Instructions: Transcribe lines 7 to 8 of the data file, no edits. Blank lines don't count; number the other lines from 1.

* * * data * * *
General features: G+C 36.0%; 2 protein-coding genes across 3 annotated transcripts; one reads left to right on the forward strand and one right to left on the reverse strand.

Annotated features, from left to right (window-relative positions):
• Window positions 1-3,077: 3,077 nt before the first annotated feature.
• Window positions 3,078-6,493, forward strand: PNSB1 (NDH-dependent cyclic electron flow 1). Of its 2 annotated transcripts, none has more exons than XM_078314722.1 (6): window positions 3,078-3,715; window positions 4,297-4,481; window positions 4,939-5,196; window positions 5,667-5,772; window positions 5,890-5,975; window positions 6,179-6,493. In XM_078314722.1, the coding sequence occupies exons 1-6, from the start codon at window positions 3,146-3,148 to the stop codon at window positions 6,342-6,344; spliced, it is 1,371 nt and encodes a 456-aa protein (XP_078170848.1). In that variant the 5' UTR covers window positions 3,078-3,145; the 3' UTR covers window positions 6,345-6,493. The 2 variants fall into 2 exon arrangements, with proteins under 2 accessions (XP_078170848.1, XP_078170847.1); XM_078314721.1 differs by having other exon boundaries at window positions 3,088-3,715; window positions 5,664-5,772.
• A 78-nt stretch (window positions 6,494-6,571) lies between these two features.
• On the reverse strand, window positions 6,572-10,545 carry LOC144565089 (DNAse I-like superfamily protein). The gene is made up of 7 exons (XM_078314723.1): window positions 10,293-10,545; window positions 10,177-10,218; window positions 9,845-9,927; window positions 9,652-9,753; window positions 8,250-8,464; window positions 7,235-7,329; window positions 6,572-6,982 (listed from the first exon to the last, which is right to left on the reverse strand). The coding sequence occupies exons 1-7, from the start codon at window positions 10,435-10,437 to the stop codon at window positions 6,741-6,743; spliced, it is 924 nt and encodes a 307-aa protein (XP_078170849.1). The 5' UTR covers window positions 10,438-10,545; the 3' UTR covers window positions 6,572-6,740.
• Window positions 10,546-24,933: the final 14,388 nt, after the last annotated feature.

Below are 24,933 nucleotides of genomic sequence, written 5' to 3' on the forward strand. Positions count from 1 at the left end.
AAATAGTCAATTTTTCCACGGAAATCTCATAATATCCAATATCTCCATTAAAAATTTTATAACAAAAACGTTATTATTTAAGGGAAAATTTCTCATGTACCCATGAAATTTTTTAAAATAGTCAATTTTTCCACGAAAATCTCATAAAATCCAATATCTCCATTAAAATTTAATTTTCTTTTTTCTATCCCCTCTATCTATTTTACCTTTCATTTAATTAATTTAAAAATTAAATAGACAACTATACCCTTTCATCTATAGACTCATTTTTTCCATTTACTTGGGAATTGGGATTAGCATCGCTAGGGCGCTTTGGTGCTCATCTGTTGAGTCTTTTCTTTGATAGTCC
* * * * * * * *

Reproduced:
• Window positions 10,546-24,933: the final 14,388 nt, after the last annotated feature.

Below are 24,933 nucleotides of genomic sequence, written 5' to 3' on the forward strand. Positions count from 1 at the left end.